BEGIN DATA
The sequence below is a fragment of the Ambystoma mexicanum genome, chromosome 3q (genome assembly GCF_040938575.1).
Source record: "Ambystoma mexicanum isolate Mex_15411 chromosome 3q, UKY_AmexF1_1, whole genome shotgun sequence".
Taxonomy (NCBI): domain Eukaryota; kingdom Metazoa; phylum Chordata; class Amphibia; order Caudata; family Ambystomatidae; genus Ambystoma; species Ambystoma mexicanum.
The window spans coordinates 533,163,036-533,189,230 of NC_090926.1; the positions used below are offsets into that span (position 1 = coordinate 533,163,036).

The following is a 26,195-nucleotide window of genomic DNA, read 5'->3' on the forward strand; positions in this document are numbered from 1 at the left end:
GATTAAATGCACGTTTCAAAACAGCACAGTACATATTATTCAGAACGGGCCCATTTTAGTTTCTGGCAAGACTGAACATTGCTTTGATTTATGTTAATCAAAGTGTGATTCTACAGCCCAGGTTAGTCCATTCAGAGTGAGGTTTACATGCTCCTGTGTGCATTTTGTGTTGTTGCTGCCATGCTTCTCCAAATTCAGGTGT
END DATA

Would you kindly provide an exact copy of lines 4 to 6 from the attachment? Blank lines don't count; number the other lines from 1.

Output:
The window spans coordinates 533,163,036-533,189,230 of NC_090926.1; the positions used below are offsets into that span (position 1 = coordinate 533,163,036).

The following is a 26,195-nucleotide window of genomic DNA, read 5'->3' on the forward strand; positions in this document are numbered from 1 at the left end:
GATTAAATGCACGTTTCAAAACAGCACAGTACATATTATTCAGAACGGGCCCATTTTAGTTTCTGGCAAGACTGAACATTGCTTTGATTTATGTTAATCAAAGTGTGATTCTACAGCCCAGGTTAGTCCATTCAGAGTGAGGTTTACATGCTCCTGTGTGCATTTTGTGTTGTTGCTGCCATGCTTCTCCAAATTCAGGTGT